Logical Operator "!" | SoloLearn: Learn to code for FREE!

+1

# Logical Operator "!"

Why is it that,when I write the code,for example,!x%y or !x%y&&!x%c(without parentheses),the statement will return TRUE only when x is 0.Am I missing something?It's so confusing.

+1

Denise Yes, apparently I was too much focusing on the "BOTH" part that I focus only on expressions involving logical AND && operator. The option (c) is also correct because (given x = 3, y = 6) ... ! ( 3 % 3 || 6 % 3) same as ... ! ( 0 || 0) same as ... ! (0) So, did your choice came as true (by the testpaper)?

+1

Ipang sadly i dont know,i couldnt find the answers online.Hopefully there wont be any such exercises at the next transfer exam.

+1

Tricky Denise Well good luck with that exam anyways ...

+1

Try x= 0, y = 0, c = 0 ☕

0

! (Not)Operator returns false of true Statement and vice-versa.

0

codemonkey ah so basically... !x%y = (!x)%y?

0

I guess it's because the logical NOT operator ! has higher precedence over modulo %. I'd recommended to wrap the modulo operands in parentheses in order for them to get evaluated first before the result is passed to logical NOT operator e.g. !(x % y) Or ... (!(x % y) && !(x % c))

0

Ipang the thing is,i found this (as a question,more or less) in a testpaper

0

How was the question like Denise?

0

which one of the expression are true *ONLY* IF BOTH variables (x,y) are divisible by 3.(Therefore if one expression CAN be true with one variable divisible by 3 and the other one not,the expression isnt the answer we're looking for) a) x%3 && y%3 b) !x%3 && !y%3 c) !(x%3 || y%3) (answer chosen by me) d) x%3==0 || y%3==0 and b) is basically making me confused

0

Well, considering the question requires BOTH <x> and <y> to be fully divisible by 3, I guess I'd go with codemonkey here. Option (c) and (d) uses logical OR meaning either one. Option (a) uses logical AND, but it evaluates to true when NEITHER <x> and <y> was fully divisible by three. And still, I'd put parentheses around x % 3 and y % 3. But that's just me :D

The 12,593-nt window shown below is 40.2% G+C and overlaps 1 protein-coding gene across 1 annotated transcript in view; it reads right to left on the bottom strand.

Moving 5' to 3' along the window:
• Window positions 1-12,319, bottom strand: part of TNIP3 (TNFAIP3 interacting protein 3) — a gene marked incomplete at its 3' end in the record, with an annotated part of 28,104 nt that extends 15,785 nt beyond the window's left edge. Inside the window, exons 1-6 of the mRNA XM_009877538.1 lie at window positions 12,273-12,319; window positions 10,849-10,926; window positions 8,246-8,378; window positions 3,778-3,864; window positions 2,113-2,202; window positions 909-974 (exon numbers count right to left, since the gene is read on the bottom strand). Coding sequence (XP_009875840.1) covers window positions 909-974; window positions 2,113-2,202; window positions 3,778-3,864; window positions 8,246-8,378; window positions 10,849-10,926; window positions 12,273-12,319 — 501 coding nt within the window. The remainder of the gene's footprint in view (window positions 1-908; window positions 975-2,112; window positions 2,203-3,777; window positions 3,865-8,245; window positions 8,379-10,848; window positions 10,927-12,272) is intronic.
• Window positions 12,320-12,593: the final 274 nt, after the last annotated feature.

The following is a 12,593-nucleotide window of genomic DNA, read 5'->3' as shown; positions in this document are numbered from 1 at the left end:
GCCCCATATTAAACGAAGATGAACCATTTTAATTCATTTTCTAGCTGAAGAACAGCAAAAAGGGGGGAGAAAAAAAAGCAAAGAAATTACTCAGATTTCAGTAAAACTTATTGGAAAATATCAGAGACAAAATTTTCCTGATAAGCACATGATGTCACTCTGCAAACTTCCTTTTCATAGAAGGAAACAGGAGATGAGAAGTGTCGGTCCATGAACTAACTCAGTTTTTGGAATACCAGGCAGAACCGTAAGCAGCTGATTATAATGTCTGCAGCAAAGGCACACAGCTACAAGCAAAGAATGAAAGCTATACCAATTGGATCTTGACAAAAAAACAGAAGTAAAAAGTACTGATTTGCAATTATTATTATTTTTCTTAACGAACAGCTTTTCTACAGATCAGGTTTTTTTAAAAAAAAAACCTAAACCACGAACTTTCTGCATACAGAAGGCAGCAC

0

codemonkey Ipang I used the variables: x=3,y=6 And after running the code with the 4 expressions(separated of course),the output for a) and b) was FALSE,whereas for c) it was TRUE. but if you have a=0,b=0 both b) and c) will have the output TRUE. *cries*

0

Show me the code Denise ...

0

Ipang #include<iostream> using namespace std; int main(){ long long a,b; cin>>a>>b; if(a%3&&b%3){ cout<<"TRUE"<<" "; } else{ cout<<"FALSE"<<" "; } if(!a%3&&!b%3){ cout<<"TRUE"<<" "; } else{ cout<<"FALSE"<<" "; } if(!(a%3||b%3)){ cout<<"TRUE"<<" "; } else{ cout<<"FALSE"<<" "; } if(a%3==0||b%3==0){ cout<<"TRUE"<<" "; } else{ cout<<"FALSE"<<" "; } return 0; } Did i do anything wrong? I suck at boolean expressions T_T

0

In c++ false means 0, and true means another number (example: 1; -1; 3737; -9274 <=> true).

0

Yes it is a logical operator ! (Not)

-1

codemonkey its from a testpaper that's for transferring to a different high school(my friend will most likely have to take it too,and i decided to look over the one from 2016-2017 and then i saw this exercise and i was like:🤔💀=Am I stupid or am I stupid)And i couldnt find the answer online. Maybe you can choose 2 expressions or more ,not only one,but it didnt say anything about that(or if the numbers are >0)

-7

What'sapp me +233239227703